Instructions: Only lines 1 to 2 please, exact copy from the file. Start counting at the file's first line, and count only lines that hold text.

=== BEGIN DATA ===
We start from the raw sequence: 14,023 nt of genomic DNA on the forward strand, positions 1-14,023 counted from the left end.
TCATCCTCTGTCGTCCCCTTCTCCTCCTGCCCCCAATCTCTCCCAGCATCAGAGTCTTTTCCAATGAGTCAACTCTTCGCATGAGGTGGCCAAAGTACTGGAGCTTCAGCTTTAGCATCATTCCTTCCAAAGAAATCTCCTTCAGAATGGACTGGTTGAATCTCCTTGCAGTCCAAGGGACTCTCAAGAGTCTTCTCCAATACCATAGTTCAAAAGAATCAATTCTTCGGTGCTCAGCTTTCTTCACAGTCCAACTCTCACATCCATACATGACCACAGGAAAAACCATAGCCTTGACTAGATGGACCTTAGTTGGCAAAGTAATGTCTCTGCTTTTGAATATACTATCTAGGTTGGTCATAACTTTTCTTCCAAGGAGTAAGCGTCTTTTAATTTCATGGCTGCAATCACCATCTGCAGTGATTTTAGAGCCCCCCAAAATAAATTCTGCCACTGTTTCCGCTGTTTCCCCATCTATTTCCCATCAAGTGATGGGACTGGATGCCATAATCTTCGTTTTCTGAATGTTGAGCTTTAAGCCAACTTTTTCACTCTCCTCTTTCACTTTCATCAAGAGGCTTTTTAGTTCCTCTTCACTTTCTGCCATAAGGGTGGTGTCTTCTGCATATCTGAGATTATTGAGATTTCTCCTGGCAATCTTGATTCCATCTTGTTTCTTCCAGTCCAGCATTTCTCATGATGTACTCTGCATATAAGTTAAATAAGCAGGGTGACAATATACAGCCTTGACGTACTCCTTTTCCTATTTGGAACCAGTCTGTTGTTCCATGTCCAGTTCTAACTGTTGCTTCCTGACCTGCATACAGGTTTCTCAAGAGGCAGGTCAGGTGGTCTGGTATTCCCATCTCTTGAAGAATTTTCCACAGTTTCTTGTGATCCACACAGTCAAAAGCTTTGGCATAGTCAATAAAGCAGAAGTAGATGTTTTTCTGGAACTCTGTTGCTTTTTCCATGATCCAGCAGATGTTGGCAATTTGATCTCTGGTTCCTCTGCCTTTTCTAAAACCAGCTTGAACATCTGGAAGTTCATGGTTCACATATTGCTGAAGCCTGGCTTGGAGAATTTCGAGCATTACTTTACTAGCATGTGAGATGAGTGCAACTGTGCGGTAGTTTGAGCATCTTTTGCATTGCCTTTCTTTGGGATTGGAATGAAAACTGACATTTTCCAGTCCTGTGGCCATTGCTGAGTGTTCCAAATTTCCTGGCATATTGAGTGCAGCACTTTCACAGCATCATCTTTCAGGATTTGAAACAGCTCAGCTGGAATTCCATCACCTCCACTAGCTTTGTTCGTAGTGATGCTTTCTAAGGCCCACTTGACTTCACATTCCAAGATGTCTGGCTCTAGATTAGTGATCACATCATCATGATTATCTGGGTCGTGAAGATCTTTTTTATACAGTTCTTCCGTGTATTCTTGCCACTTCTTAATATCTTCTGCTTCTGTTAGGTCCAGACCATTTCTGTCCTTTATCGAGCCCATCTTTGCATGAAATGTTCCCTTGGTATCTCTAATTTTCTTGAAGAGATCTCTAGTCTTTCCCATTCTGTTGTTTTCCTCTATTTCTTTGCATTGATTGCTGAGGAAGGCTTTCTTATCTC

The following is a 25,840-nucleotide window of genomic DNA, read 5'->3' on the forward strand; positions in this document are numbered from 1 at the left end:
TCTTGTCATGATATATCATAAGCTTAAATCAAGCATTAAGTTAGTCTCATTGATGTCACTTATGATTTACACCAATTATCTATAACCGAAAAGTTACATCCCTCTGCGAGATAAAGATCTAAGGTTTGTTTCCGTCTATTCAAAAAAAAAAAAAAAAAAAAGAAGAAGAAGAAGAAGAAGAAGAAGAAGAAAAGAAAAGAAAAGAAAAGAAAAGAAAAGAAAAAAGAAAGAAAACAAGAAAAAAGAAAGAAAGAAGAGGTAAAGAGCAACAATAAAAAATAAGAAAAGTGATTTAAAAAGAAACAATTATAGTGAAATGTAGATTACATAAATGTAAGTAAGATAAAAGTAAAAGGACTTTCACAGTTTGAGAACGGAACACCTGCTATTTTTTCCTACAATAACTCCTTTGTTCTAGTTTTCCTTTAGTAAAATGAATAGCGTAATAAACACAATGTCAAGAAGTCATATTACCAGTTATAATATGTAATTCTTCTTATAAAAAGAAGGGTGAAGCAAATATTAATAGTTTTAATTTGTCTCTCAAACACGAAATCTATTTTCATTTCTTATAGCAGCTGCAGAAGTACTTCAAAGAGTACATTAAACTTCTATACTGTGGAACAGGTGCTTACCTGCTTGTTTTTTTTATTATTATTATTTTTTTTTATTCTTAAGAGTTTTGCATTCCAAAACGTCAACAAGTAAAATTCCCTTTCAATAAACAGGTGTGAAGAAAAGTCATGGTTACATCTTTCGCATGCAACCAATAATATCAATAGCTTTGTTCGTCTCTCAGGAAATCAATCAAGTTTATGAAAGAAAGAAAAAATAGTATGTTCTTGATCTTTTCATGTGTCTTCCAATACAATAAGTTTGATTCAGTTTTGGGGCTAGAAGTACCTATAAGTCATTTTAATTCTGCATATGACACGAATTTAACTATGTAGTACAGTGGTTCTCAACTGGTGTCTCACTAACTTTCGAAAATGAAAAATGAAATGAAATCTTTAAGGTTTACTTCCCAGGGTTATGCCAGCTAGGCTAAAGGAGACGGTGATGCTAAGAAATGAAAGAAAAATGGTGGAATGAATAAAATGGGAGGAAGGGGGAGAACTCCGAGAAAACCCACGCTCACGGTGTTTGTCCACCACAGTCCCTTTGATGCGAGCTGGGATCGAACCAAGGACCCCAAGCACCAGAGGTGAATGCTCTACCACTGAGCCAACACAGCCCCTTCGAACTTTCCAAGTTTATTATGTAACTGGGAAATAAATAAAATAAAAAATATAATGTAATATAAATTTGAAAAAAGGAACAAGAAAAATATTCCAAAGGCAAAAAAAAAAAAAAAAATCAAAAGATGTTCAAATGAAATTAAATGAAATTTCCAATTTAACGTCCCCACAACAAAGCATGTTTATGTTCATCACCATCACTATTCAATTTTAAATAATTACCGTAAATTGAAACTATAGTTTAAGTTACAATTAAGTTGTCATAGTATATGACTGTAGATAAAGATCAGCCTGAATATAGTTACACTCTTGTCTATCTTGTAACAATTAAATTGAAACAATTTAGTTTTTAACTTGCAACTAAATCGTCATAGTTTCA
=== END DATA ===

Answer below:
We start from the raw sequence: 14,023 nt of genomic DNA on the forward strand, positions 1-14,023 counted from the left end.
TCATCCTCTGTCGTCCCCTTCTCCTCCTGCCCCCAATCTCTCCCAGCATCAGAGTCTTTTCCAATGAGTCAACTCTTCGCATGAGGTGGCCAAAGTACTGGAGCTTCAGCTTTAGCATCATTCCTTCCAAAGAAATCTCCTTCAGAATGGACTGGTTGAATCTCCTTGCAGTCCAAGGGACTCTCAAGAGTCTTCTCCAATACCATAGTTCAAAAGAATCAATTCTTCGGTGCTCAGCTTTCTTCACAGTCCAACTCTCACATCCATACATGACCACAGGAAAAACCATAGCCTTGACTAGATGGACCTTAGTTGGCAAAGTAATGTCTCTGCTTTTGAATATACTATCTAGGTTGGTCATAACTTTTCTTCCAAGGAGTAAGCGTCTTTTAATTTCATGGCTGCAATCACCATCTGCAGTGATTTTAGAGCCCCCCAAAATAAATTCTGCCACTGTTTCCGCTGTTTCCCCATCTATTTCCCATCAAGTGATGGGACTGGATGCCATAATCTTCGTTTTCTGAATGTTGAGCTTTAAGCCAACTTTTTCACTCTCCTCTTTCACTTTCATCAAGAGGCTTTTTAGTTCCTCTTCACTTTCTGCCATAAGGGTGGTGTCTTCTGCATATCTGAGATTATTGAGATTTCTCCTGGCAATCTTGATTCCATCTTGTTTCTTCCAGTCCAGCATTTCTCATGATGTACTCTGCATATAAGTTAAATAAGCAGGGTGACAATATACAGCCTTGACGTACTCCTTTTCCTATTTGGAACCAGTCTGTTGTTCCATGTCCAGTTCTAACTGTTGCTTCCTGACCTGCATACAGGTTTCTCAAGAGGCAGGTCAGGTGGTCTGGTATTCCCATCTCTTGAAGAATTTTCCACAGTTTCTTGTGATCCACACAGTCAAAAGCTTTGGCATAGTCAATAAAGCAGAAGTAGATGTTTTTCTGGAACTCTGTTGCTTTTTCCATGATCCAGCAGATGTTGGCAATTTGATCTCTGGTTCCTCTGCCTTTTCTAAAACCAGCTTGAACATCTGGAAGTTCATGGTTCACATATTGCTGAAGCCTGGCTTGGAGAATTTCGAGCATTACTTTACTAGCATGTGAGATGAGTGCAACTGTGCGGTAGTTTGAGCATCTTTTGCATTGCCTTTCTTTGGGATTGGAATGAAAACTGACATTTTCCAGTCCTGTGGCCATTGCTGAGTGTTCCAAATTTCCTGGCATATTGAGTGCAGCACTTTCACAGCATCATCTTTCAGGATTTGAAACAGCTCAGCTGGAATTCCATCACCTCCACTAGCTTTGTTCGTAGTGATGCTTTCTAAGGCCCACTTGACTTCACATTCCAAGATGTCTGGCTCTAGATTAGTGATCACATCATCATGATTATCTGGGTCGTGAAGATCTTTTTTATACAGTTCTTCCGTGTATTCTTGCCACTTCTTAATATCTTCTGCTTCTGTTAGGTCCAGACCATTTCTGTCCTTTATCGAGCCCATCTTTGCATGAAATGTTCCCTTGGTATCTCTAATTTTCTTGAAGAGATCTCTAGTCTTTCCCATTCTGTTGTTTTCCTCTATTTCTTTGCATTGATTGCTGAGGAAGGCTTTCTTATCTC